Swimming with the Moors in Madrid

What few people realise and even fewer talk about, especially now – when in 2017, the religion of Islam has been infused with the highly charged emotion of extremist thinking –  is that the Moors – or African Muslims who invaded Spain in the 8th century, were a highly intelligent, sophisticated demographic of people who brought technology, enlightenment and advanced thinking to a Spain, ransacked by backward pre-enlightened ideology.

     The Moors crossed the Straits of Gibraltar and claimed the Iberian Peninsula as their own, settling in and thriving and prospering for eight hundred years.

     They brought to Spain superior knowledge of astrology, mathematics, engineering, town planning, and an advanced civil society evidenced by the remains of their palaces and mansions which still stand. Europe, including Spain, was still languishing in the dark ages, but the Moors had it all going on, centuries before any Industrial Revolution and Enlightenment in Europe.

     Bloodshed ensued, of course, but what isn’t talked about is the beating cultural and scientific heart that the Moors left in Spain. To this day, the legacy of the Moors remains.

     Most people will be familiar with the term ‘hamam’ (hammam) or Arabian bathhouse and these hamams were an integral part of Moorish life.

     The Hammam Al Ándalus Madrid is a love letter to the aesthetic sensibilities of the Moors in Spain, and a visit to this gorgeous bathhouse is an absolute must when in Madrid.

     Arabian bathhouses, in their day, were designed to calm the mind, soothe the body and refresh the senses. A daily visit to a hamam was a social event, a restorer of sanity, a place to think, to exchange ideas, to catch up on gossip, to meet friends and to reconnect with a deeper spirituality in us all. Segregated for men and women, locals loved their hamams and in an age when houses did not possess private bathrooms, hamams were as crucial as they were functional.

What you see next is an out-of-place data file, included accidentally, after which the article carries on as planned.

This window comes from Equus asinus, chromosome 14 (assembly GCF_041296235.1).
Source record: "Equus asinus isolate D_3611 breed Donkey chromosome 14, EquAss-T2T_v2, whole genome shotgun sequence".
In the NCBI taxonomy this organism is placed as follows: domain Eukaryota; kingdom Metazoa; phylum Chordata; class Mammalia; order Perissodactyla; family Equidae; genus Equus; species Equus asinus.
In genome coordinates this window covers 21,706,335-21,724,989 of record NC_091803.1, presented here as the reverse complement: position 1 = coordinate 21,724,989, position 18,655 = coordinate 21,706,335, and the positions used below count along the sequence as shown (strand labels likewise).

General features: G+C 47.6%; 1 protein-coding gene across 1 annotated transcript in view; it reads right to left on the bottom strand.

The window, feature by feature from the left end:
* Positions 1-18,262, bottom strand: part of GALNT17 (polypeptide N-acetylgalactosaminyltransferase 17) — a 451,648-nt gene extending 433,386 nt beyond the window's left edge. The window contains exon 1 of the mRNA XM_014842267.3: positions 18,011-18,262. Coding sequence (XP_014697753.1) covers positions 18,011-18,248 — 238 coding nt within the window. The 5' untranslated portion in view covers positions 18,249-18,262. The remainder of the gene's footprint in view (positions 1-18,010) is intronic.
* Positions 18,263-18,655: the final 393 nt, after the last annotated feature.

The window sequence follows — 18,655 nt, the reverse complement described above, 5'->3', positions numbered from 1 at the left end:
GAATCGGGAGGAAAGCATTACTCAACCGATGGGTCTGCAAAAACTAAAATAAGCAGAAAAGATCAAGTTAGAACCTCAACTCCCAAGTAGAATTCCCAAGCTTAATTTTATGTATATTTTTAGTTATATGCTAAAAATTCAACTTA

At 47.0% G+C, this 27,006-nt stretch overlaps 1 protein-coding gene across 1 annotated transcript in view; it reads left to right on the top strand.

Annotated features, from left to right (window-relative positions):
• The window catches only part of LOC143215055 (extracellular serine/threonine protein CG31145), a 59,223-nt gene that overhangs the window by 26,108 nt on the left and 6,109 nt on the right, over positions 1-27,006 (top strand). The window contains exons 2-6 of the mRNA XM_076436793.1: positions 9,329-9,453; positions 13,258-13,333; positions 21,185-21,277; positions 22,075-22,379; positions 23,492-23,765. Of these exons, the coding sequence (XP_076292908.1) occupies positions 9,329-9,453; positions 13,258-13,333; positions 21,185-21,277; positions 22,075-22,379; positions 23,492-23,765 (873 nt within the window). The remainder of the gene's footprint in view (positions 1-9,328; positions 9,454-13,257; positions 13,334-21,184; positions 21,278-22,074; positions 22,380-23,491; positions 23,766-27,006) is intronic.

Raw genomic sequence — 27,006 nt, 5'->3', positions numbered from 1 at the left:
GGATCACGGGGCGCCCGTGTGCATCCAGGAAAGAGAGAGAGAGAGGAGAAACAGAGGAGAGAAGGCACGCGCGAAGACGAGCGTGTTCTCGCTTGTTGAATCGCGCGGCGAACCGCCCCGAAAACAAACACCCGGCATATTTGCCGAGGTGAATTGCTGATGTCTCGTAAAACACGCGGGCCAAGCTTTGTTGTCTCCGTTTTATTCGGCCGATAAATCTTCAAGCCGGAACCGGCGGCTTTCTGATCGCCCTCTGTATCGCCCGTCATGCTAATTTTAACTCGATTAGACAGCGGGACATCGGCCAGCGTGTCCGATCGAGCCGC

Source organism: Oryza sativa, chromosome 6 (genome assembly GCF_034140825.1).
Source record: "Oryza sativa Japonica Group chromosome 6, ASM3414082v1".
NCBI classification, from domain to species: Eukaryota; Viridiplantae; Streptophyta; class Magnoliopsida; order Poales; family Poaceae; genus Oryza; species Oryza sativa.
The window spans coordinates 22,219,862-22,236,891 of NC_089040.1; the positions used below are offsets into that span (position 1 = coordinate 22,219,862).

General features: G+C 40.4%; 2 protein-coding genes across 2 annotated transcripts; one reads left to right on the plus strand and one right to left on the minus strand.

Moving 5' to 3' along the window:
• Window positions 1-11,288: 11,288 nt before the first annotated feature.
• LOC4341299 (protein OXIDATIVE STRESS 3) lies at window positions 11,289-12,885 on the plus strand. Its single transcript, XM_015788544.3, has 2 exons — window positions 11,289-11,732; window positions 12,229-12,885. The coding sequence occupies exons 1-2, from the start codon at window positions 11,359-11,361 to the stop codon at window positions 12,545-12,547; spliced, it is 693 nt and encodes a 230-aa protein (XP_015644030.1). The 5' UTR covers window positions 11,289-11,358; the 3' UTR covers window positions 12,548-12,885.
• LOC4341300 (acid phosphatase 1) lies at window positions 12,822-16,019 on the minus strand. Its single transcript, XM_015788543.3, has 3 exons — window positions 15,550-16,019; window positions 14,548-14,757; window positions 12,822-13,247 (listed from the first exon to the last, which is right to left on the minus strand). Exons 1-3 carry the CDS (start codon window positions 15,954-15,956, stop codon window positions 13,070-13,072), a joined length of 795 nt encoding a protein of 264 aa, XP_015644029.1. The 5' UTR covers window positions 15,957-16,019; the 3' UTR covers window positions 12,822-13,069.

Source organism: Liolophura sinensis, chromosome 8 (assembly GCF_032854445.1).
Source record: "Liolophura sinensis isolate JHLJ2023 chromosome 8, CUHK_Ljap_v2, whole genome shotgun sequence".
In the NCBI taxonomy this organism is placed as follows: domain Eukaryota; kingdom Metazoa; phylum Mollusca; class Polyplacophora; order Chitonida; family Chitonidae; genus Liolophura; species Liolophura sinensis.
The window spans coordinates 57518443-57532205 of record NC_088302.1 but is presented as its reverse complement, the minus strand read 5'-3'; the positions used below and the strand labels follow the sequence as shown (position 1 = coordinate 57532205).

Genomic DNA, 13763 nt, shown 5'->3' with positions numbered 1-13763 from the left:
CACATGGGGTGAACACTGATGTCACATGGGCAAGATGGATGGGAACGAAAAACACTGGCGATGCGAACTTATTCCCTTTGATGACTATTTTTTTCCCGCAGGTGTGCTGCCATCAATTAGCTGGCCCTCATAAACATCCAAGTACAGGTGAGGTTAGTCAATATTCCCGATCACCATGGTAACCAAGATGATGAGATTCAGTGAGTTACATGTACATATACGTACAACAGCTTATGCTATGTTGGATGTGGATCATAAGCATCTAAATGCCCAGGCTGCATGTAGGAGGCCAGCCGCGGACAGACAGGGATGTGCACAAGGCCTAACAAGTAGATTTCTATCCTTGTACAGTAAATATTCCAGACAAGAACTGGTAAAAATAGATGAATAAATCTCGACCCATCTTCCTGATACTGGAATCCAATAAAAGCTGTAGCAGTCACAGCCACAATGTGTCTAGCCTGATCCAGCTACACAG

The Hammam Al Ándalus Madrid is located in the historic part of Old Madrid and recreates the ancient atmosphere of the Moorish hamams in Spain to perfection. Visitors can wander through the different rooms at their leisure and relax in the pools – cool or hot – taking all the time in the world to reconnect with what is important; a sense of self, tranquillity and deep relaxation.


​Hammam Al Ándalus Madrid

Calle Atocha 14, 28012

Junto a la Plaza Mayor

Madrid, Spain



The story @ Hammam Al Ándalus Madrid

Day breaks, and the city slowly begins to stir. The cafes and bars are setting up for business and the centre is preparing to come alive, but I’m about to take a step back, a step back in time, into another world.
As sun comes up in the city I’ll be stepping back into the darkness. Going underground where candle-lit earthen tunnels lead to exotic Arabian delights, into the depths of the Hammam Al Ándalus Madrid, where steam fills the air and the sound and scents of old Arabia warms the soul and soothes the mind. 
First, a dip into the warm spa to begin the unwinding process; next to the hot baths to sit back and soak up the old world atmosphere; then a plunge in the icy cold dipping pool to open the pores and fire up the senses.
A moment to reflect with some mint tea before heading off to the sauna room. Now to prepare for the massage to complete the experience, but first I need to flip through the sample scent boxes to choose my body oil. Taking my time to decide, I finally narrow it down. Red Amber …..or Rose. I choose Red Amber, loving its earthy scent. 
By now the hustle and bustle of the outside world has faded and I am completely transported. The mind and body are at last beginning to align.





Leave a Reply

Fill in your details below or click an icon to log in:

WordPress.com Logo

You are commenting using your WordPress.com account. Log Out /  Change )

Google+ photo

You are commenting using your Google+ account. Log Out /  Change )

Twitter picture

You are commenting using your Twitter account. Log Out /  Change )

Facebook photo

You are commenting using your Facebook account. Log Out /  Change )

Connecting to %s